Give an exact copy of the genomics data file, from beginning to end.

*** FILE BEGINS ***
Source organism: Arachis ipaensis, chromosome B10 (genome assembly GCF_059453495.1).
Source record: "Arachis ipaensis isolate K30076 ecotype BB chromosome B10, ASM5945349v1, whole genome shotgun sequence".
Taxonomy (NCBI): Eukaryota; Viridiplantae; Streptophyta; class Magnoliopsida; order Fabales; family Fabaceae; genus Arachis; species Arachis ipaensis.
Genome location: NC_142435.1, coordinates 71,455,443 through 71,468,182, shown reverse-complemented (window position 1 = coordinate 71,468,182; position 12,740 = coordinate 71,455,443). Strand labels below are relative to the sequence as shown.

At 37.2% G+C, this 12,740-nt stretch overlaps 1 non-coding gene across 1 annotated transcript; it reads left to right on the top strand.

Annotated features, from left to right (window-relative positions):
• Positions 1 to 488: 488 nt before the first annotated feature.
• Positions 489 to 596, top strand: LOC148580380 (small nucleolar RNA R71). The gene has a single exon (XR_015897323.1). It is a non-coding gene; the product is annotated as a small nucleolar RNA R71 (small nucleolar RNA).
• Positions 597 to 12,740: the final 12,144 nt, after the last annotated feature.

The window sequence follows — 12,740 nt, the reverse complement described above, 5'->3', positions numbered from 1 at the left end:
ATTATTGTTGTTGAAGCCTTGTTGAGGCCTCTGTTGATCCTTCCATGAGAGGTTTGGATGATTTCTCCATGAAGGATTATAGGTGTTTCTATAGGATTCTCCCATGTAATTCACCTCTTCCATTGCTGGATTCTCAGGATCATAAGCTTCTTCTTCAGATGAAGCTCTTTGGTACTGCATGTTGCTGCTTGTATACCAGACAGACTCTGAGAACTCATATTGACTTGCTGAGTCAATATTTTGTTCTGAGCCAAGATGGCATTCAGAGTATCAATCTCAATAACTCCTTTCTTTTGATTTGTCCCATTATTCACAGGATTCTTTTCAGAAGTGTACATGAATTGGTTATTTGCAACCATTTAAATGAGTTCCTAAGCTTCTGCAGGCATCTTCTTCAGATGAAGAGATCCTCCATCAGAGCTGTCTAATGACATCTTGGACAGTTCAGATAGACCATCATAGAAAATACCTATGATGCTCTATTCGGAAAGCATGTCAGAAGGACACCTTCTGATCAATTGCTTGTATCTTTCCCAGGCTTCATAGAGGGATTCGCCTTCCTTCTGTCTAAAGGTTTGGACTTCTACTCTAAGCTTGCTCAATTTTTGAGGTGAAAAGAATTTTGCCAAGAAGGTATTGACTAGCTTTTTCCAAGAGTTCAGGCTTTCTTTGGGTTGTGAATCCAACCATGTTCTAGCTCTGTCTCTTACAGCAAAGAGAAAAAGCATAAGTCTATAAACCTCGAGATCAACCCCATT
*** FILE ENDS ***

Source organism: Arachis ipaensis, chromosome B10 (genome assembly GCF_059453495.1).
Source record: "Arachis ipaensis isolate K30076 ecotype BB chromosome B10, ASM5945349v1, whole genome shotgun sequence".
Taxonomy (NCBI): Eukaryota; Viridiplantae; Streptophyta; class Magnoliopsida; order Fabales; family Fabaceae; genus Arachis; species Arachis ipaensis.
Genome location: NC_142435.1, coordinates 71,455,443 through 71,468,182, shown reverse-complemented (window position 1 = coordinate 71,468,182; position 12,740 = coordinate 71,455,443). Strand labels below are relative to the sequence as shown.

At 37.2% G+C, this 12,740-nt stretch overlaps 1 non-coding gene across 1 annotated transcript; it reads left to right on the top strand.

Annotated features, from left to right (window-relative positions):
• Positions 1 to 488: 488 nt before the first annotated feature.
• Positions 489 to 596, top strand: LOC148580380 (small nucleolar RNA R71). The gene has a single exon (XR_015897323.1). It is a non-coding gene; the product is annotated as a small nucleolar RNA R71 (small nucleolar RNA).
• Positions 597 to 12,740: the final 12,144 nt, after the last annotated feature.

The window sequence follows — 12,740 nt, the reverse complement described above, 5'->3', positions numbered from 1 at the left end:
ATTATTGTTGTTGAAGCCTTGTTGAGGCCTCTGTTGATCCTTCCATGAGAGGTTTGGATGATTTCTCCATGAAGGATTATAGGTGTTTCTATAGGATTCTCCCATGTAATTCACCTCTTCCATTGCTGGATTCTCAGGATCATAAGCTTCTTCTTCAGATGAAGCTCTTTGGTACTGCATGTTGCTGCTTGTATACCAGACAGACTCTGAGAACTCATATTGACTTGCTGAGTCAATATTTTGTTCTGAGCCAAGATGGCATTCAGAGTATCAATCTCAATAACTCCTTTCTTTTGATTTGTCCCATTATTCACAGGATTCTTTTCAGAAGTGTACATGAATTGGTTATTTGCAACCATTTAAATGAGTTCCTAAGCTTCTGCAGGCATCTTCTTCAGATGAAGAGATCCTCCATCAGAGCTGTCTAATGACATCTTGGACAGTTCAGATAGACCATCATAGAAAATACCTATGATGCTCTATTCGGAAAGCATGTCAGAAGGACACCTTCTGATCAATTGCTTGTATCTTTCCCAGGCTTCATAGAGGGATTCGCCTTCCTTCTGTCTAAAGGTTTGGACTTCTACTCTAAGCTTGCTCAATTTTTGAGGTGAAAAGAATTTTGCCAAGAAGGTATTGACTAGCTTTTTCCAAGAGTTCAGGCTTTCTTTGGGTTGTGAATCCAACCATGTTCTAGCTCTGTCTCTTACAGCAAAGAGAAAAAGCATAAGTCTATAAACCTCGAGATCAACCCCATT